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College of Veterinary Medicine

Student Learning Outcomes

Student learning outcomes (SLOs) for Ph.D. graduates from the Veterinary Physiology Program:

  • SLO 1: The ability to formulate research questions, design and conduct appropriate experiments, analyze and interpret data;
  • SLO 2: Professional and technical expertise in chosen discipline;
  • SLO 3: Critical thinking, problem solving and interpretation of information;
  • SLO 4: Effective use of oral and written communication skills.

SLOs for the Physiology program align with the University-wide graduate student learning outcomes, specifically:

  • Knowledge
  • Skills
  • Attitude and professional conduct

Assessment summary

The current Student Learning Outcomes resulted from a vote of the Graduate Faculty in 2012. The rubrics and criteria for each SLO subsequently were refined, incorporated in a revised Graduate Student Performance Assessment form, and used in 2014.

  • SLO 1: Ability to formulate research questions, design and conduct appropriate experiments, analyze and interpret data;
  • SLO 2: Professional and technical expertise in chosen discipline;
  • SLO 3: Critical thinking, problem solving and interpretation of information;
  • SLO 4: Effective use of oral and written communication skills.

A combination of direct and indirect measured continue to be used. Direct measures include: performance in the departmental seminar course, AP803, GPA, and research publications. Indirect measures include evaluation of the major professor, aided by the rubrics developed for the annual Graduate Student Performance Assessment.

Between 2008 and 2016, the Physiology graduate program awarded 13 doctorates. All graduated students met expectations; average levels for all SLOs achieved percentages above 70%. Comparing data from 2013 and 2014, SLO1 values increased from ~81.4% to 88.9%. SLO3 and SLO4 values decreased slightly, but the small sample numbers preclude significance to be placed on these findings. It is unclear whether the changes are due to the differences in scoring between the old and new SLO criteria. Applying the new rubric on currently enrolled students will establish baseline levels from which progress can be monitored. Further data collections on currently enrolled students are required to determine sensitivity of this rubric in detecting progress.

Evaluation Rubric

The program directly evaluates successful achievement of the SLOs using a five-level rubric, with a score of 5 denoting an excellent skill level and a score of 1 indicating its absence. This guideline is applied to key aspects comprising each SLO, detailed below:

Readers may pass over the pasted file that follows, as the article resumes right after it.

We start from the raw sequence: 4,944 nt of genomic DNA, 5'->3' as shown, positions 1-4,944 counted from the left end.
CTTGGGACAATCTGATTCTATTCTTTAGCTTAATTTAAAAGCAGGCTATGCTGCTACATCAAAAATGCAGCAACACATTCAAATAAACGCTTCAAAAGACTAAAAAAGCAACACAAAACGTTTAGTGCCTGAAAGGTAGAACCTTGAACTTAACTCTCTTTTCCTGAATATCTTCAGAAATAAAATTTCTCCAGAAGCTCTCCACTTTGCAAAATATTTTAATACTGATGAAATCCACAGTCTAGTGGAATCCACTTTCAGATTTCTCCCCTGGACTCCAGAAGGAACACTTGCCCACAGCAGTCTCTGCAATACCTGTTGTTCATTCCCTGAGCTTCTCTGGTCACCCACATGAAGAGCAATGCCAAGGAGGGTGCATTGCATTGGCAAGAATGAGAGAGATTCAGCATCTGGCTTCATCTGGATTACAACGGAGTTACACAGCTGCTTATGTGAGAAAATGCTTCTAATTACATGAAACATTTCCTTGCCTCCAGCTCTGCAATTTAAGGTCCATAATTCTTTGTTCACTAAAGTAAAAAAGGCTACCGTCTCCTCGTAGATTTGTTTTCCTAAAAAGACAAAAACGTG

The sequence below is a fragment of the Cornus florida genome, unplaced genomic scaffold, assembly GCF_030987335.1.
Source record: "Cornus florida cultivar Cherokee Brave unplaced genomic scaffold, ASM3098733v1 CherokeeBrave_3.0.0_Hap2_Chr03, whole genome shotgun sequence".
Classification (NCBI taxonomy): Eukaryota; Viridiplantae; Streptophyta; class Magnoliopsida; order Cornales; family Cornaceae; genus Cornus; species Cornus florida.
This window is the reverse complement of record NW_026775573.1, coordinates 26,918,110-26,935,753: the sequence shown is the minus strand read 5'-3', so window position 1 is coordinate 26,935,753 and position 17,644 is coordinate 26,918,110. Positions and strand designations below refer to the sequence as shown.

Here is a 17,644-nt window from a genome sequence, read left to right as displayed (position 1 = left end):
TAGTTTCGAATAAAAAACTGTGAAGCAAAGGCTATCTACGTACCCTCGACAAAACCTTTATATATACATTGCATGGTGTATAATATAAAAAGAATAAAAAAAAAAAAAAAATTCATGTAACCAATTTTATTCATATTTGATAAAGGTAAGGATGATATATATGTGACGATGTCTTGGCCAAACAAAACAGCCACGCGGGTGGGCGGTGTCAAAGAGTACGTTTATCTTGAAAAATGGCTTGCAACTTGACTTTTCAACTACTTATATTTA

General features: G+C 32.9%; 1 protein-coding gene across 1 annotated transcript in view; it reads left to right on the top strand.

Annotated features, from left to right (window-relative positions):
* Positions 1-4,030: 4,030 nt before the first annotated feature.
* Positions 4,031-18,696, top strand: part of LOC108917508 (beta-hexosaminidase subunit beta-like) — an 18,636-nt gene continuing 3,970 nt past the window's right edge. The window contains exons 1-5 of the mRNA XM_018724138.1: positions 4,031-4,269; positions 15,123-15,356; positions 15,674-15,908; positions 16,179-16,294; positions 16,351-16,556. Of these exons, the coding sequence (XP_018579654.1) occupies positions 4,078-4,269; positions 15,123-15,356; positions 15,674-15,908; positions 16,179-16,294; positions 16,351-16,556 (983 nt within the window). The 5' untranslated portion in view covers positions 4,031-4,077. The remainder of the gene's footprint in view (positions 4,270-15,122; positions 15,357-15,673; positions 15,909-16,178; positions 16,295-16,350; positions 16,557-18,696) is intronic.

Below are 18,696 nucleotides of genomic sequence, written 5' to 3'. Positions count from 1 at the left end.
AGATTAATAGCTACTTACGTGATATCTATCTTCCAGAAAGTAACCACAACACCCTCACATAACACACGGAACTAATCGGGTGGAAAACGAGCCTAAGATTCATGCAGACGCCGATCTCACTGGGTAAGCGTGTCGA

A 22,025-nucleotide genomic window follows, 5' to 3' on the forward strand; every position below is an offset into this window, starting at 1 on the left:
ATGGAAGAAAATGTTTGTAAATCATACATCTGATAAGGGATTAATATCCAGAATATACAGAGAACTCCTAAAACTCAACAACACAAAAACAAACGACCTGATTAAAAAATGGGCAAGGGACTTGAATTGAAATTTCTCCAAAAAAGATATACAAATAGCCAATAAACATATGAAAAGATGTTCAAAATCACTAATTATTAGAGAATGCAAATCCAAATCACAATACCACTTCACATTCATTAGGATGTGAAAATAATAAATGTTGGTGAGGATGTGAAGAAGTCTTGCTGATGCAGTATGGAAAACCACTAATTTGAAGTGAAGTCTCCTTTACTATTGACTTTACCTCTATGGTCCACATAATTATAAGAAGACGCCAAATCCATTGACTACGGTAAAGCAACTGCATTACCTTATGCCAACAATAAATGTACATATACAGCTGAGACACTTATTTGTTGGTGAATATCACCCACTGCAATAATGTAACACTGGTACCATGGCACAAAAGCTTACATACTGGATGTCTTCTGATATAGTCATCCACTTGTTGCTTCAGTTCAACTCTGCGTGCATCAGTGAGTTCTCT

SLO 1: The ability to formulate research questions, design and conduct appropriate experiments, analyze and interpret data

  • Able to apply the scientific method to test ideas/hypotheses;
  • Familiar with a variety of research designs/ experimental methods;
  • Able to identify the various sources of experimental error;
  • Able to determine the appropriate sample size to address an experimental question;
  • Familiar with ethical guidelines and institutional policies relevant to research conduct, laboratory safety, animal experimentation, & human subjects;
  • Able to record, analyze and interpret data using appropriate statistical methods;
  • Able to identify appropriate experimental controls;
  • Able to evaluate the strength of a particular experimental design;
  • Able to identify the next experiment to support/validate or extend a hypothesis.

SLO 2: Professional and technical expertise in chosen discipline

  • Handling of course work appropriate to professional goals;
  • Familiarity with literature relevant to research focus;
  • Skills with computers and laboratory instrumentation, including information storage/retrieval and software applications;
  • Working within professional organizations and societies;
  • Awareness of contemporary issues in physiology;
  • Awareness of career opportunities.

SLO 3: Critical thinking, problem solving and interpretation of information

  • Able to identify and conceptualize problems by troubleshooting, and to draft solutions;
  • Able to brainstorm in a group;
  • Able to integrate, evaluate and consolidate information from different sources;
  • Able to access technology and to apply it appropriately;
  • Participation in journal clubs;
  • Participation in departmental seminars;
  • Able to analyze processes by reductionist and /or synthetic approach;
  • Able to identify strengths/ weakness in scientific papers, seminars and grants.

SLO 4: Effective use of oral and written communication skills

  • Speaking skills: Able to organize ideas and convey complex knowledge in an audience-appropriate and venue-appropriate fashion and answer questions effectively;
  • Writing skills: Able to write at multiple levels (abstract to full-length manuscripts);
  • Able to edit and proof-read manuscripts and to supply constructive comments and to respond to constructive criticism;
  • Familiar with processes related to publication in scientific journals;
  • Familiar with processes related to drafting and revising grant proposals.

Progression monitoring

Progress toward mastery is documented annually through shared communication and completion of two forms (links to pdf files below) by the student/mentor pair, followed by face-to-face meetings with the Graduate Executive Committee.

Document #1 (Graduate Student Annual Progress Report; GSAPR)

Document #2 (Graduate Student Performance Assessment; GSAPA)